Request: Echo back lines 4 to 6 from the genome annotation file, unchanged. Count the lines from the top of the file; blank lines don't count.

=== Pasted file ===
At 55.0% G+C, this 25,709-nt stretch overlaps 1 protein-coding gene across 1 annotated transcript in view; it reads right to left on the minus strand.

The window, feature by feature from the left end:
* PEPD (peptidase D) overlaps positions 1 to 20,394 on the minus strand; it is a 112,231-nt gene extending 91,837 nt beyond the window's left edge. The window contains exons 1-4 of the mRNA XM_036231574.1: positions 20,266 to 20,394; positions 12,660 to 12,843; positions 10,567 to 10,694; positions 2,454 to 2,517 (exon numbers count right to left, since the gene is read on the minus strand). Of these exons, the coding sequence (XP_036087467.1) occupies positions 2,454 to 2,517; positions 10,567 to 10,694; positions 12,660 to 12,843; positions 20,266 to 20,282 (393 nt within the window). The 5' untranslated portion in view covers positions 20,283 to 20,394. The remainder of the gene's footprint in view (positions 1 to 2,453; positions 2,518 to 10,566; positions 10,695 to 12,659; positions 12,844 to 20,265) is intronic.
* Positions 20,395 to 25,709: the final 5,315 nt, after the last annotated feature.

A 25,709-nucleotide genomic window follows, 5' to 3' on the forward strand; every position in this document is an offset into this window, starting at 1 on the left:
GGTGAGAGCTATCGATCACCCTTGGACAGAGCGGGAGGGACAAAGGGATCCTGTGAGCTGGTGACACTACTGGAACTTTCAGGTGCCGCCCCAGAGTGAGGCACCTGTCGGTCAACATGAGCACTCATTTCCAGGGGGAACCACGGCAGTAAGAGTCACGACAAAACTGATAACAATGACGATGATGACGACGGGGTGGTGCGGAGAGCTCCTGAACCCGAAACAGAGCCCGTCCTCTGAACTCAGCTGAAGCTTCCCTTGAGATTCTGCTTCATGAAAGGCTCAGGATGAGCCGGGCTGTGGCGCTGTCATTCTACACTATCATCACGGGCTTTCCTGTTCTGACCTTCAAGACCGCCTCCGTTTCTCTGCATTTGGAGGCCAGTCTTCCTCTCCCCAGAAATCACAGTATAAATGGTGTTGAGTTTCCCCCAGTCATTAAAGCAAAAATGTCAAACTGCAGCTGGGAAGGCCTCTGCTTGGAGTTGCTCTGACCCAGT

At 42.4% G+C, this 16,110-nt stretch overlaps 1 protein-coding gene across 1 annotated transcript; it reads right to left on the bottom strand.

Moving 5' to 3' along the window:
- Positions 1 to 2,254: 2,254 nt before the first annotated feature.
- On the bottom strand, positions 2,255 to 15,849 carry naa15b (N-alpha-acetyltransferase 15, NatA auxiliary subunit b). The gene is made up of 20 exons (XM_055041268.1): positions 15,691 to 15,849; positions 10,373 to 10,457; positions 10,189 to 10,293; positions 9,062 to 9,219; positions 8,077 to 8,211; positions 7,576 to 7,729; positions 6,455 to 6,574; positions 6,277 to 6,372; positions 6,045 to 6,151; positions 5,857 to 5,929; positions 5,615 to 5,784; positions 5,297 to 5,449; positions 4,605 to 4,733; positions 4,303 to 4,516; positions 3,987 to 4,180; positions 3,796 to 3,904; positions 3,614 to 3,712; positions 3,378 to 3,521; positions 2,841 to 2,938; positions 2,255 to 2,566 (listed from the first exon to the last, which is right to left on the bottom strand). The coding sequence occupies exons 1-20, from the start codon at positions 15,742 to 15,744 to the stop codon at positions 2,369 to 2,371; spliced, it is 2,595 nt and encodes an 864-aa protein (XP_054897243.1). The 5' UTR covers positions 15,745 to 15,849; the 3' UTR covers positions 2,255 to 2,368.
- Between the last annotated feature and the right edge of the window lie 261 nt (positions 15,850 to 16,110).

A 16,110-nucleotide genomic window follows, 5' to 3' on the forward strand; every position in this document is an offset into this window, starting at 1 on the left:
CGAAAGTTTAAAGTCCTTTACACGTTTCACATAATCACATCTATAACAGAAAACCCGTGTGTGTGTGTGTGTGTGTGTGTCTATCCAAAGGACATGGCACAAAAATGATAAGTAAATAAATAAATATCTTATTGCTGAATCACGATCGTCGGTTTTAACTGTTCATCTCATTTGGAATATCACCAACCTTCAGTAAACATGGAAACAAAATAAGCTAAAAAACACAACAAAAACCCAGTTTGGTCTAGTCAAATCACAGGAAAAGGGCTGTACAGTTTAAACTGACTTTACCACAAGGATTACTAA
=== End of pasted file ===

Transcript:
* Positions 20,395 to 25,709: the final 5,315 nt, after the last annotated feature.

A 25,709-nucleotide genomic window follows, 5' to 3' on the forward strand; every position in this document is an offset into this window, starting at 1 on the left:
GGTGAGAGCTATCGATCACCCTTGGACAGAGCGGGAGGGACAAAGGGATCCTGTGAGCTGGTGACACTACTGGAACTTTCAGGTGCCGCCCCAGAGTGAGGCACCTGTCGGTCAACATGAGCACTCATTTCCAGGGGGAACCACGGCAGTAAGAGTCACGACAAAACTGATAACAATGACGATGATGACGACGGGGTGGTGCGGAGAGCTCCTGAACCCGAAACAGAGCCCGTCCTCTGAACTCAGCTGAAGCTTCCCTTGAGATTCTGCTTCATGAAAGGCTCAGGATGAGCCGGGCTGTGGCGCTGTCATTCTACACTATCATCACGGGCTTTCCTGTTCTGACCTTCAAGACCGCCTCCGTTTCTCTGCATTTGGAGGCCAGTCTTCCTCTCCCCAGAAATCACAGTATAAATGGTGTTGAGTTTCCCCCAGTCATTAAAGCAAAAATGTCAAACTGCAGCTGGGAAGGCCTCTGCTTGGAGTTGCTCTGACCCAGT